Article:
I'm interested in the relation between the computational complexity of counting orbits and counting elements in orbits for groups acting on sets. More formally:

Assume that $X_n$ is a infinite sequence of finite sets index by $n\in\mathbb{N}$. Assume that $G$ is a group with a finite set of generators. Furthermore assume that a group action of $G$ is defined on each set $X_n$ and that this action can be efficiently computed given an element of $G$ and an element of $X$.

Consider the following two problems:

Problem 1 (counting orbits): Input: $n$

Given $n$, decide the number of orbits of $G$ acting on $X_n$, i.e. compute the size $|X_n/G|=|\{\{g\cdot x:g\in G\}:x\in X_n\}|$.

Problem 2 (size of orbit): Input: $x\in X_n$

Given $x\in X_n$, decide the number of elements in the orbit of $G$ acting on $X_n$ containing x, i.e. compute the size $|\{g\cdot x:g\in G\}|$.

Does $\#P$-Completeness of Problem 2 imply $\#P$-Completeness/Hardness of Problem 1?

Note that $\#P$-Completeness of Problem 2 implies that the size of $X_n$ must scale super-polynomially with $n$.

Note: I've asked a similar question on StackExchange/Mathematics, however after two weeks and only an unrelated answer I thought I'd also ask the same question here.

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    $\begingroup$ First you need to specify what you mean by “given a group action”. $\endgroup$ Oct 26, 2018 at 12:58
  • $\begingroup$ @ChrisGodsil If I would write "for a fixed group action.." would that be clearer or do you mean to specify in what form the group action is represented? What exactly are you looking for? For example I assume that the action of a group element on an element of the set can be efficiently computed. $\endgroup$ Oct 26, 2018 at 13:59
  • $\begingroup$ If you goiNg to discuss complexity, we need to know the size of the input. $\endgroup$ Oct 26, 2018 at 15:51
  • $\begingroup$ @ChrisGodsil I've re-written the question, I hope it's more clear now. $\endgroup$ Oct 26, 2018 at 16:26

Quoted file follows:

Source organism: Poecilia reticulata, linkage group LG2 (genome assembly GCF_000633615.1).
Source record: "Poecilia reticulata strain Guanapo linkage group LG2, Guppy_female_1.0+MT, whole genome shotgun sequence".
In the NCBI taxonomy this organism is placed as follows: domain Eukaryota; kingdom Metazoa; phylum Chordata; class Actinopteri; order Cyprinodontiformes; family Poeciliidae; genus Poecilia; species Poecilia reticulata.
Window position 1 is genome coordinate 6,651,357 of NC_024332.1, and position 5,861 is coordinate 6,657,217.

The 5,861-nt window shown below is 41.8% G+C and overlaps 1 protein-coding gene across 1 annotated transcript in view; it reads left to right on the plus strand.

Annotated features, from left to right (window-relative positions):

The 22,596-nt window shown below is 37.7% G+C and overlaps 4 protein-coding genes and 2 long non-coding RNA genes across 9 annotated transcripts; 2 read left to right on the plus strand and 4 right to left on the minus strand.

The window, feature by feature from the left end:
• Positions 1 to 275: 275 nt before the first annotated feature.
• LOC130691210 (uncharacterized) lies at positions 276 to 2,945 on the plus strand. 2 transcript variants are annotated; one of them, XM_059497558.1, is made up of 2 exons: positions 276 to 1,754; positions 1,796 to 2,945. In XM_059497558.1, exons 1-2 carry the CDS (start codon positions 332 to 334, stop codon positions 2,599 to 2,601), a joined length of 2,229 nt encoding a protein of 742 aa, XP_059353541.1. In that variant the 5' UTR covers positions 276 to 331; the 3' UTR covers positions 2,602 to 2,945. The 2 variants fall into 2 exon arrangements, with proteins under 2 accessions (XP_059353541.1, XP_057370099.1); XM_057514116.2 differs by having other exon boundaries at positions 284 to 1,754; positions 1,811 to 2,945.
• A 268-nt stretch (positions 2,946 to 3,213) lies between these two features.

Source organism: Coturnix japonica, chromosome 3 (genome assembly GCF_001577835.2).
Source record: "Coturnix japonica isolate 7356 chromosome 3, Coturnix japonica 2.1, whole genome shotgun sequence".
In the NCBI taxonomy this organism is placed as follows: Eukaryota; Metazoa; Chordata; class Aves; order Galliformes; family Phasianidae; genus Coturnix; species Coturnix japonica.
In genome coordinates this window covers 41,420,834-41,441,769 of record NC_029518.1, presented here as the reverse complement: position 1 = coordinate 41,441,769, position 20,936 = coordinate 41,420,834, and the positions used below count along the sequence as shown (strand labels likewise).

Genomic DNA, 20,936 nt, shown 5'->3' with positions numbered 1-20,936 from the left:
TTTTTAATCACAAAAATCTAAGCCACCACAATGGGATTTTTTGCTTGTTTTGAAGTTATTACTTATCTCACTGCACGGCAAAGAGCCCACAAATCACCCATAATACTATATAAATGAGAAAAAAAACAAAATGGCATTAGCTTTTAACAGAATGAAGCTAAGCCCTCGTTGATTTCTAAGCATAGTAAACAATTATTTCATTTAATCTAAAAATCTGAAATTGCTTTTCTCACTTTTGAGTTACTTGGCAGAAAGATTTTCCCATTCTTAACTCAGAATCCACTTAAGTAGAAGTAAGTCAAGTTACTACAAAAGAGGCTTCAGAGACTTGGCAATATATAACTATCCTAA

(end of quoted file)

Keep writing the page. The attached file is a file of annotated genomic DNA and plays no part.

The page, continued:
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    $\begingroup$ The question assumes nothing about the cardinality of $X_n$. Without some such assumption Problem~1 can't be solved algorithmically even when $G$ is the trivial group. A comment on Keith Kearnes's answer suggests that maybe $X_n$ was intended to have cardinality $n$, but the actual question mentions super-polynomial size. So I'm voting to close as unclear. $\endgroup$ Oct 26, 2018 at 20:49

3 Answers 3


Since group actions on set can be quite wild (little restrictions on compatibility) I am not too aware of any relation or even chance of finding such a reltaion, however, if you have something like a free action or something similar, this should considerably help to actually make your problems equivalent (since for example for a free action all orbits are in bijection). I hope that helps!


[Too long for a comment. Not a definitive answer, but maybe as close as we're likely to get.]

I'm assuming here, since you talk about $X_n$ being potentially exponentially large, that we may think of $X_n$ as being a subset of binary strings whose length is at most polynomial in $n$, and that the action of each generator of $G$ is efficiently computable in $n$, given such a binary string. (Probably the use of binary strings isn't key, but it seems to be consistent with your intention, and to clear up some of the questions in the comments.)